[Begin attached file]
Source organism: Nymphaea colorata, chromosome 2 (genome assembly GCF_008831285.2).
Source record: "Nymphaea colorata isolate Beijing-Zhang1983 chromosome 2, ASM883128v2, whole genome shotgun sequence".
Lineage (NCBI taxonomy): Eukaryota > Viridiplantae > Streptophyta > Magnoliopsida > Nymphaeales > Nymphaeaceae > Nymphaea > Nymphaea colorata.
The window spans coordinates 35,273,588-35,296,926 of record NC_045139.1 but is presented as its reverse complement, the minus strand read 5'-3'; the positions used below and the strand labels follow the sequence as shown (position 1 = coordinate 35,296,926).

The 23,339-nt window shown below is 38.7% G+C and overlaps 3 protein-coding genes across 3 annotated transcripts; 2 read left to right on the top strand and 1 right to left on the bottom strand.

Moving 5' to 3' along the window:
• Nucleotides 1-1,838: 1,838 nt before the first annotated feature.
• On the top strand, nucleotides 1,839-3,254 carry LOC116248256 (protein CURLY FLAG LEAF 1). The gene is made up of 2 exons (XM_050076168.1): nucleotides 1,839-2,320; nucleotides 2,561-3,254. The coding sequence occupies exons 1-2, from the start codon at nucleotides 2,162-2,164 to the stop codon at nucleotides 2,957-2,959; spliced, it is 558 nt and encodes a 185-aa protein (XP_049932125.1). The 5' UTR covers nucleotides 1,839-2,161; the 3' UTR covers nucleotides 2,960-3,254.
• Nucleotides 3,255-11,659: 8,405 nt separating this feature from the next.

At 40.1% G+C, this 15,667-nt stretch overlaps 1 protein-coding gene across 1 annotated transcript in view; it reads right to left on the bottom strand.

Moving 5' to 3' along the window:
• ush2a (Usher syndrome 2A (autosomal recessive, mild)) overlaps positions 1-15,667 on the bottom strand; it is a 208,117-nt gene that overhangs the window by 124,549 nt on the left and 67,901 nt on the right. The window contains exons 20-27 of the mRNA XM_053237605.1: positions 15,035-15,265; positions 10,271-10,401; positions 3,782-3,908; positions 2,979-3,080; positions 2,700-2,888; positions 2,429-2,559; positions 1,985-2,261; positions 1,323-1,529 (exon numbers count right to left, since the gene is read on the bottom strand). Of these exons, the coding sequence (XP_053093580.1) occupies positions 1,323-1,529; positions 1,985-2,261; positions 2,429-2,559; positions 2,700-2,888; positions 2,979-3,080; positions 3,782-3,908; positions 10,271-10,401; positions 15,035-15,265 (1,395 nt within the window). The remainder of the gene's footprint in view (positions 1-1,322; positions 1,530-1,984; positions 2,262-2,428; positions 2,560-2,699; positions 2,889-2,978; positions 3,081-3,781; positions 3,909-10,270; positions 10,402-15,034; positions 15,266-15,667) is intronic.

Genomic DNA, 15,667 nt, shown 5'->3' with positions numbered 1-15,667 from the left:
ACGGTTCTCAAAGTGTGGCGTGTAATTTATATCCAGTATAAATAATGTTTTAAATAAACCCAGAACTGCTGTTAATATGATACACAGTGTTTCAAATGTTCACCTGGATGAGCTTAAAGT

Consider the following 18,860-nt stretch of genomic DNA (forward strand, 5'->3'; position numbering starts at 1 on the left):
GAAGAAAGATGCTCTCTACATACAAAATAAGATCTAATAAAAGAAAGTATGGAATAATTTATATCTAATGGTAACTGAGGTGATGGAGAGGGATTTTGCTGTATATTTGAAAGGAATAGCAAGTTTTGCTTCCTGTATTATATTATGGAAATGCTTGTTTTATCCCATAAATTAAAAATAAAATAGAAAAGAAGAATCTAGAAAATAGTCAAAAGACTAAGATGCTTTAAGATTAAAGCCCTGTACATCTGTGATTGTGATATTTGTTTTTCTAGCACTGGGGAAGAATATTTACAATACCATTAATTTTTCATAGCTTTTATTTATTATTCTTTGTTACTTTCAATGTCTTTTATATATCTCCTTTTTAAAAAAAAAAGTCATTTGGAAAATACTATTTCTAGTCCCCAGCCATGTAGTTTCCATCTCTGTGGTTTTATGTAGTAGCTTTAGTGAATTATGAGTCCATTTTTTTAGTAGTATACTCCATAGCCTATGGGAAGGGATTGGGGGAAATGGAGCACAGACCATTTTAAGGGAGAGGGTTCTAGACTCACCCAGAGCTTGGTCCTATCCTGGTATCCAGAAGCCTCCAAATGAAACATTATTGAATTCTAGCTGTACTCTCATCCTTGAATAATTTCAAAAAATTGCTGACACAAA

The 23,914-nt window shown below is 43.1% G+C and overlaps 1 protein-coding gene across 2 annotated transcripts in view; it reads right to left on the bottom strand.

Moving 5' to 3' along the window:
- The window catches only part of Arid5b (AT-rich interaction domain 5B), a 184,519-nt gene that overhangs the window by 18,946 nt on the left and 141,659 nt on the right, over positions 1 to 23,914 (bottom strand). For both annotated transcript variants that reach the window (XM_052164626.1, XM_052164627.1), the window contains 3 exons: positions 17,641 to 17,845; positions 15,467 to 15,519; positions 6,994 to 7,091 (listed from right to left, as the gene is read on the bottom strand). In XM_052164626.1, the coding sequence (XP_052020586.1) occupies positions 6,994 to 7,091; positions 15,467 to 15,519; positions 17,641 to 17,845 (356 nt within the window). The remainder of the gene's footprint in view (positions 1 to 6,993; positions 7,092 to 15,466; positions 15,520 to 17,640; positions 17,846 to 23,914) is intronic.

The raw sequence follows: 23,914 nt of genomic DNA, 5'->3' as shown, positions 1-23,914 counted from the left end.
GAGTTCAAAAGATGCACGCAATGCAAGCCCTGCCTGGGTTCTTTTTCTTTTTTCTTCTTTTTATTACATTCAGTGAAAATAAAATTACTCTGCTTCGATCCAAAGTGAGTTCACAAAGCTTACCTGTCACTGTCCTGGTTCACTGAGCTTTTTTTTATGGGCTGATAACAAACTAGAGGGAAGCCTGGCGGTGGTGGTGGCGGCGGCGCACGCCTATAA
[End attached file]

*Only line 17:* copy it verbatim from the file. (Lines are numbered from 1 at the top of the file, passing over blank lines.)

The 23,914-nt window shown below is 43.1% G+C and overlaps 1 protein-coding gene across 2 annotated transcripts in view; it reads right to left on the bottom strand.